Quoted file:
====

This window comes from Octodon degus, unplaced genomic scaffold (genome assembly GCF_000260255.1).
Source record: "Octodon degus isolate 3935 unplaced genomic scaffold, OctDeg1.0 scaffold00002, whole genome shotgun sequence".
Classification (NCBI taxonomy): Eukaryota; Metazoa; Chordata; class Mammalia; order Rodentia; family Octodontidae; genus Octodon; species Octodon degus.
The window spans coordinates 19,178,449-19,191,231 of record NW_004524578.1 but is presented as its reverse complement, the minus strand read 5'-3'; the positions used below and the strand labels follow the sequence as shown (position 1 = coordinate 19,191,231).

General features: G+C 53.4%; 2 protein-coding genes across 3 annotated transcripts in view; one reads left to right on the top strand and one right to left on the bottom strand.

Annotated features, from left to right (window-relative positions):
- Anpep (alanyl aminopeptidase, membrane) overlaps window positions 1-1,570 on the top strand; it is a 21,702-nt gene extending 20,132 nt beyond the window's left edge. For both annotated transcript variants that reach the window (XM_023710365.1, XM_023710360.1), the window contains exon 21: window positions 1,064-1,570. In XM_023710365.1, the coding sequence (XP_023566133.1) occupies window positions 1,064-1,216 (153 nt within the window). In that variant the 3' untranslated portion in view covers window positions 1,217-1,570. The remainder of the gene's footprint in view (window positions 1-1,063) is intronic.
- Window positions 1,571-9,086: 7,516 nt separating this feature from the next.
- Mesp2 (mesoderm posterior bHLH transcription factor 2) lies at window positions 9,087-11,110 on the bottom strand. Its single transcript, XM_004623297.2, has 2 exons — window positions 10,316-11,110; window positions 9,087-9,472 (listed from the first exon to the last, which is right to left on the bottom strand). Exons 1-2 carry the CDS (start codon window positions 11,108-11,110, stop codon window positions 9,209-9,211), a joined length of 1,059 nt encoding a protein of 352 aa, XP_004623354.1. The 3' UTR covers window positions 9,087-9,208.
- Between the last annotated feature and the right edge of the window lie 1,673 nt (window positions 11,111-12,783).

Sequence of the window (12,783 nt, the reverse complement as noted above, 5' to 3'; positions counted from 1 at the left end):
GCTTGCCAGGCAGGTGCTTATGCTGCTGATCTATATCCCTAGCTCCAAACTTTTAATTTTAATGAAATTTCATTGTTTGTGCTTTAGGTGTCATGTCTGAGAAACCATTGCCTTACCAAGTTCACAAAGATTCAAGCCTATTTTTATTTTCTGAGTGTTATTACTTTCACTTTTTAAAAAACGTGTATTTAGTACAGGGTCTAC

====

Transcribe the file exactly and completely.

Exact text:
This window comes from Octodon degus, unplaced genomic scaffold (genome assembly GCF_000260255.1).
Source record: "Octodon degus isolate 3935 unplaced genomic scaffold, OctDeg1.0 scaffold00002, whole genome shotgun sequence".
Classification (NCBI taxonomy): Eukaryota; Metazoa; Chordata; class Mammalia; order Rodentia; family Octodontidae; genus Octodon; species Octodon degus.
The window spans coordinates 19,178,449-19,191,231 of record NW_004524578.1 but is presented as its reverse complement, the minus strand read 5'-3'; the positions used below and the strand labels follow the sequence as shown (position 1 = coordinate 19,191,231).

General features: G+C 53.4%; 2 protein-coding genes across 3 annotated transcripts in view; one reads left to right on the top strand and one right to left on the bottom strand.

Annotated features, from left to right (window-relative positions):
- Anpep (alanyl aminopeptidase, membrane) overlaps window positions 1-1,570 on the top strand; it is a 21,702-nt gene extending 20,132 nt beyond the window's left edge. For both annotated transcript variants that reach the window (XM_023710365.1, XM_023710360.1), the window contains exon 21: window positions 1,064-1,570. In XM_023710365.1, the coding sequence (XP_023566133.1) occupies window positions 1,064-1,216 (153 nt within the window). In that variant the 3' untranslated portion in view covers window positions 1,217-1,570. The remainder of the gene's footprint in view (window positions 1-1,063) is intronic.
- Window positions 1,571-9,086: 7,516 nt separating this feature from the next.
- Mesp2 (mesoderm posterior bHLH transcription factor 2) lies at window positions 9,087-11,110 on the bottom strand. Its single transcript, XM_004623297.2, has 2 exons — window positions 10,316-11,110; window positions 9,087-9,472 (listed from the first exon to the last, which is right to left on the bottom strand). Exons 1-2 carry the CDS (start codon window positions 11,108-11,110, stop codon window positions 9,209-9,211), a joined length of 1,059 nt encoding a protein of 352 aa, XP_004623354.1. The 3' UTR covers window positions 9,087-9,208.
- Between the last annotated feature and the right edge of the window lie 1,673 nt (window positions 11,111-12,783).

Sequence of the window (12,783 nt, the reverse complement as noted above, 5' to 3'; positions counted from 1 at the left end):
GCTTGCCAGGCAGGTGCTTATGCTGCTGATCTATATCCCTAGCTCCAAACTTTTAATTTTAATGAAATTTCATTGTTTGTGCTTTAGGTGTCATGTCTGAGAAACCATTGCCTTACCAAGTTCACAAAGATTCAAGCCTATTTTTATTTTCTGAGTGTTATTACTTTCACTTTTTAAAAAACGTGTATTTAGTACAGGGTCTAC